I was a teenager in the 70s when it wasn't uncommon for young women to be treated as little more than meat in a world that seemed almost exclusively catering for men. But even as builders hung off the scaffolding shouting "Show us your tits" to anything vaguely female and male drivers slowed for a good leer as they passed the girl's cross country team sweating their way back up the hill to school, women were breaking out of their moulds and becoming economically, socially and educationally free of history's traditional constraints.
The 70s wasn't a perfect time to grow up in by any means, but at least at the time it felt like chauvinism and misogyny were modern day dinosaurs on the verge of extinction.Which makes it all the worse that my daughters are still having to battle those dinosaurs today.
The latest manifestation comes in the shape of Dapper Laughs, an 'Internet Personality' whose real name is Daniel O'Reilly. He found his questionable fame on the video-sharing website Vine making six second videos and currently has his own TV show on ITV2 called "Dapper Laughs: On The Pull."
He has a range of distasteful catchphrases that he deploys on his show and social media: #sheknows, #moist, #propernaughty. He has also recorded songs with edifying titles like 'Take It To the Base' and 'Proper Moist.'
|Daniel O'Reilly aka Dapper Laughs|
In the show he takes teenage boys, invariably describing themselves as "players," out on the town and teaches them how to "pull a bird" generally with little regard for the intended "birds" opinion on the matter at all.
His methodology perpetuates the myth that unless a girl has a boyfriend she is fair game for any interested male. That a woman can't simply say: "No thanks, I'm not interested" and be left alone. It's an attitude that TeenTwin2 has to deal with every weekend in the nightclub where she has a part-time job to finance her way through university:
"I work in a nightclub. I'm 18, female and I put an effort into my appearance when I go to work, it's expected by the club and I like to feel good. I don't do it, believe it or not, for male attention. On the way from the staffroom to the bar, I hear "She knows" or someone telling his friend: "She'd get it." And then someone will ask what time I'm working until and offer to give me a "seeing to" as they see me home. I get touched, pinched, grabbed and groped until I am safely behind the bar.
Or not. You see, some men seem to think they're allowed to walk behind the bar and grab my bottom or squeeze my breasts. As I stand at the till ringing their drinks through, they take 'selfies' with me, they take pictures of me, they film me. I ask for money for their drinks, they ask: 'Can I pay for it with kisses?' 'Does your number come with it?' 'How much does it cost to get you as well, sweetheart?' and more of the same.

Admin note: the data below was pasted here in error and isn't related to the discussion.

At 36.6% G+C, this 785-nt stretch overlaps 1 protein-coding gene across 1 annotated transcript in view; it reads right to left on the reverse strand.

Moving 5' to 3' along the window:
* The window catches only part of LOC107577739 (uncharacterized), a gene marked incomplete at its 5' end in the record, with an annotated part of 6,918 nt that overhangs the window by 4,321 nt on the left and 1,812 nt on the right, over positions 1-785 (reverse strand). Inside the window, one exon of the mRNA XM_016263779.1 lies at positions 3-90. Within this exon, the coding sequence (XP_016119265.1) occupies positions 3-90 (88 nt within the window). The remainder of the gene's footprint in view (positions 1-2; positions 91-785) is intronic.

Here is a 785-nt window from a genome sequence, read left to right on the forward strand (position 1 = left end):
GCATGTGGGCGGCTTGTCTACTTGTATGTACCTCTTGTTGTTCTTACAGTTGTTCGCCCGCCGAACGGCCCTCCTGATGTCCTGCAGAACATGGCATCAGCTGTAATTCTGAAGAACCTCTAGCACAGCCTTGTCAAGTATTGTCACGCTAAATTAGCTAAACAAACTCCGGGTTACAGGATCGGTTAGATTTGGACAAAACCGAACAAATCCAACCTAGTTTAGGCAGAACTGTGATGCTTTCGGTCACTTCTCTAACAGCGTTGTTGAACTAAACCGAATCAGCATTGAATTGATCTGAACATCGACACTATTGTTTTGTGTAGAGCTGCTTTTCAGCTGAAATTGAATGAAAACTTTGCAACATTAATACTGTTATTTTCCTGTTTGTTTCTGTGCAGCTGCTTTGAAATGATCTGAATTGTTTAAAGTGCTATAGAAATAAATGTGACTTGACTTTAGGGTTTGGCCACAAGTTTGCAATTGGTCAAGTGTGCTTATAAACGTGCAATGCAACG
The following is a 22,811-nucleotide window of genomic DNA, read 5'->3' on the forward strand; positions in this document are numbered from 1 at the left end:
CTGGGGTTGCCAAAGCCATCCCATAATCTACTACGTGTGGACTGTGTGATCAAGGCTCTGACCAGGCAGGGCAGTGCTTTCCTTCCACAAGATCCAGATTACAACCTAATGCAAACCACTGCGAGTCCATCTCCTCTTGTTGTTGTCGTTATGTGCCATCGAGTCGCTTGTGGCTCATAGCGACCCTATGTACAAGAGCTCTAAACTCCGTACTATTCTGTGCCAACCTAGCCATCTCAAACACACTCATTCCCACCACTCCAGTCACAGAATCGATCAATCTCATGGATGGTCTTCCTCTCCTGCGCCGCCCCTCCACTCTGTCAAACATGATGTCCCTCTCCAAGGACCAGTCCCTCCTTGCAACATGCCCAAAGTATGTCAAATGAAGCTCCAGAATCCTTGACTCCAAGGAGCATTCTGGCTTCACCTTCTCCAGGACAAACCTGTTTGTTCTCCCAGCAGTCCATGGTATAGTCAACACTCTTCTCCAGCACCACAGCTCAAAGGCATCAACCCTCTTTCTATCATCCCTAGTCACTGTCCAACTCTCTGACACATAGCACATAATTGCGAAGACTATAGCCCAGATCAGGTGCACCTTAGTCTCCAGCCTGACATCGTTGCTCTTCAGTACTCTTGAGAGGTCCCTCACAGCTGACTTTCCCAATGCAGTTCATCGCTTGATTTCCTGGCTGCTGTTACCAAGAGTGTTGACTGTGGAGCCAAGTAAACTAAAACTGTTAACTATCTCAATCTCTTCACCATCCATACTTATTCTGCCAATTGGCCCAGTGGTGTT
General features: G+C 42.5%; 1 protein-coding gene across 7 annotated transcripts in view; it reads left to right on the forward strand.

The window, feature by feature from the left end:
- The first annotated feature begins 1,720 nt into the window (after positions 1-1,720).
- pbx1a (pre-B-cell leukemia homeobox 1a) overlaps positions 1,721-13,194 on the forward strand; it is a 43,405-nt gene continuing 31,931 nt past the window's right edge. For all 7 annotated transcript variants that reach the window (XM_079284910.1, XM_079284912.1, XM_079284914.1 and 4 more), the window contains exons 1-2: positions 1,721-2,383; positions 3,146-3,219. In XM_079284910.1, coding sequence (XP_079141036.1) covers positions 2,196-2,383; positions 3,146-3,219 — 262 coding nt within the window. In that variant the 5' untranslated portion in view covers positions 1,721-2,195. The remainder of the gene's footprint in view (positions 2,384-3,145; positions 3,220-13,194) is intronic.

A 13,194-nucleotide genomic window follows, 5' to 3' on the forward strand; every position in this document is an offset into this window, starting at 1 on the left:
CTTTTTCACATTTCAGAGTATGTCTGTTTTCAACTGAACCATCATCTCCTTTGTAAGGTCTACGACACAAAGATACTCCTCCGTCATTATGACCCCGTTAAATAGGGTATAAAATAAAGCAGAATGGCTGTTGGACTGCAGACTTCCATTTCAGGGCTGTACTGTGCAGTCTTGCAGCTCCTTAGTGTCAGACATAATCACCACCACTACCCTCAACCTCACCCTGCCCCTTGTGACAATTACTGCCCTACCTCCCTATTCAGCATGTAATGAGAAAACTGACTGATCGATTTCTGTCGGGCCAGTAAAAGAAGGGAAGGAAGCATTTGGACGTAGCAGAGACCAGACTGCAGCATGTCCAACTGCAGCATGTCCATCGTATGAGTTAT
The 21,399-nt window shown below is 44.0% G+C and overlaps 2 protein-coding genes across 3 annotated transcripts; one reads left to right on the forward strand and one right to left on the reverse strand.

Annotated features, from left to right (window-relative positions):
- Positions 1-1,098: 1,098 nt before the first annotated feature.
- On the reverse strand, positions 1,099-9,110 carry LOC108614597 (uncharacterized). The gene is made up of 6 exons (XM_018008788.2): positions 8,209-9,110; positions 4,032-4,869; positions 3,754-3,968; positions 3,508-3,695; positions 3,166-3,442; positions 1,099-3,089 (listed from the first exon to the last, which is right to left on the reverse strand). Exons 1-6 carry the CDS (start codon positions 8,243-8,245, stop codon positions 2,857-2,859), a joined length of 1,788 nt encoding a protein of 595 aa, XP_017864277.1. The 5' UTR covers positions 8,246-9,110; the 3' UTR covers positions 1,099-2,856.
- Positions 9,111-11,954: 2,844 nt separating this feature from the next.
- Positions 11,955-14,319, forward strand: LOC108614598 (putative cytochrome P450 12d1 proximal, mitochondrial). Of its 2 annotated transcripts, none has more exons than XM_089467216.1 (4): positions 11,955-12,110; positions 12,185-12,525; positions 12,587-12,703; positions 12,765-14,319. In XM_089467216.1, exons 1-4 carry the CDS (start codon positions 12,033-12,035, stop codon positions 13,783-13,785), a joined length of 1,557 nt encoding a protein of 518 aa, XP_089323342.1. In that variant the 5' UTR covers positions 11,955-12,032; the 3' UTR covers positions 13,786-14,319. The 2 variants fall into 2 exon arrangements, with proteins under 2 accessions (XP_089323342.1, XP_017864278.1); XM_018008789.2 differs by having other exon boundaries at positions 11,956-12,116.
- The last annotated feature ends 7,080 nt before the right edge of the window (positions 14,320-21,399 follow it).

I hand their change back, they grab my hand and pull it to their mouth or some put their hands behind my head and pull my cheek towards them and, countless times, I've had to turn and pull myself away to avoid a sloppy, drunken kiss straight on my lips.
They stand at the bar asking for my name, my number, my Facebook, my Snapchat and a 'No' just isn't sufficient. Inevitably they ask if I have a boyfriend and so now I lie automatically just to get them to leave me alone though more often than not, they will ask if he's there and if I answer no, they still think I'm fair game.
Earlier this year I was punched in the stomach so hard he left a bruise by a man literally twice the size of me because I politely turned down his offer of a kiss. Lots of times I've left work at 3.30am to find a boy waiting outside for me after he's been standing at my bar all night and I'm stood in the dark trying to find an excuse to make him leave. I shouldn't feel unsafe leaving my place of work, no female should, but I do."
We both think Dapper Laughs has to bear some of the responsibility for what she and a lot of young women have to put up with on a daily basis these days. He neither invented misogyny or sexism but he is giving it a new legitimacy with a modern generation. Teenagers and young men today are using his catchphrases, copying his banter and buying into his 'beliefs,' all of which have nothing to do with having respect for women and much to do with everything that was wrong with the 70s.
ITV2 has to bear some of the responsibility too for giving Dapper Laughs a legitimacy as an entertainer and comedian when everything he does and everything he says is simply not funny, At all.
Something has to change and one of the first steps in the right direction is to remove Dapper Laughs: On the Pull from the television and luckily there's a petition asking for that very thing, you can sign it here Cancel Dapper Laughs: On the Pull